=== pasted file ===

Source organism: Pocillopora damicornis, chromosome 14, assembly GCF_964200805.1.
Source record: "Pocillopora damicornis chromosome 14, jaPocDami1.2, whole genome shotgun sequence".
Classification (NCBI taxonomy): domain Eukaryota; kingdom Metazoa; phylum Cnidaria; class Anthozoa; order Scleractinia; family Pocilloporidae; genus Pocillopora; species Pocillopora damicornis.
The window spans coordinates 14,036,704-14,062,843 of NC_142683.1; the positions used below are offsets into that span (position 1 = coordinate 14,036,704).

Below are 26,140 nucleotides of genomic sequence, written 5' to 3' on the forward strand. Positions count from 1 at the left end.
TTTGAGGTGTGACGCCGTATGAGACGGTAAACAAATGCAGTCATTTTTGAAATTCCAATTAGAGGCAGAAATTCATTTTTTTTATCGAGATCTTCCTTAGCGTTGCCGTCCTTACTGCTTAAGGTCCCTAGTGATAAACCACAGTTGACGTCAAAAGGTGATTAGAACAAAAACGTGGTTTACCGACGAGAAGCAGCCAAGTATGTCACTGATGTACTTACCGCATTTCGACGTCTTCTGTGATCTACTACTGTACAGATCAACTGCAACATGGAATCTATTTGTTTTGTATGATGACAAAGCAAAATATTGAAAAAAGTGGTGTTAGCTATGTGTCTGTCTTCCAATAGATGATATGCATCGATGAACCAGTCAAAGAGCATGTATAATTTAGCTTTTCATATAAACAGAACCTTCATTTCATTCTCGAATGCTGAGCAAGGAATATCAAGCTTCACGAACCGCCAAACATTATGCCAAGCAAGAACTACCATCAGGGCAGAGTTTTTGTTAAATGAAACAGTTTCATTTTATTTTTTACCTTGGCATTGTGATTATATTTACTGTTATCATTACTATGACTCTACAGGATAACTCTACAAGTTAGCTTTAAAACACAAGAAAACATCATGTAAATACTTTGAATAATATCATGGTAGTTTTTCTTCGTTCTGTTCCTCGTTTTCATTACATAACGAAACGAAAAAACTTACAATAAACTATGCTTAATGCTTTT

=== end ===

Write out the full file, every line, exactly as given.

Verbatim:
Source organism: Pocillopora damicornis, chromosome 14, assembly GCF_964200805.1.
Source record: "Pocillopora damicornis chromosome 14, jaPocDami1.2, whole genome shotgun sequence".
Classification (NCBI taxonomy): domain Eukaryota; kingdom Metazoa; phylum Cnidaria; class Anthozoa; order Scleractinia; family Pocilloporidae; genus Pocillopora; species Pocillopora damicornis.
The window spans coordinates 14,036,704-14,062,843 of NC_142683.1; the positions used below are offsets into that span (position 1 = coordinate 14,036,704).

Below are 26,140 nucleotides of genomic sequence, written 5' to 3' on the forward strand. Positions count from 1 at the left end.
TTTGAGGTGTGACGCCGTATGAGACGGTAAACAAATGCAGTCATTTTTGAAATTCCAATTAGAGGCAGAAATTCATTTTTTTTATCGAGATCTTCCTTAGCGTTGCCGTCCTTACTGCTTAAGGTCCCTAGTGATAAACCACAGTTGACGTCAAAAGGTGATTAGAACAAAAACGTGGTTTACCGACGAGAAGCAGCCAAGTATGTCACTGATGTACTTACCGCATTTCGACGTCTTCTGTGATCTACTACTGTACAGATCAACTGCAACATGGAATCTATTTGTTTTGTATGATGACAAAGCAAAATATTGAAAAAAGTGGTGTTAGCTATGTGTCTGTCTTCCAATAGATGATATGCATCGATGAACCAGTCAAAGAGCATGTATAATTTAGCTTTTCATATAAACAGAACCTTCATTTCATTCTCGAATGCTGAGCAAGGAATATCAAGCTTCACGAACCGCCAAACATTATGCCAAGCAAGAACTACCATCAGGGCAGAGTTTTTGTTAAATGAAACAGTTTCATTTTATTTTTTACCTTGGCATTGTGATTATATTTACTGTTATCATTACTATGACTCTACAGGATAACTCTACAAGTTAGCTTTAAAACACAAGAAAACATCATGTAAATACTTTGAATAATATCATGGTAGTTTTTCTTCGTTCTGTTCCTCGTTTTCATTACATAACGAAACGAAAAAACTTACAATAAACTATGCTTAATGCTTTT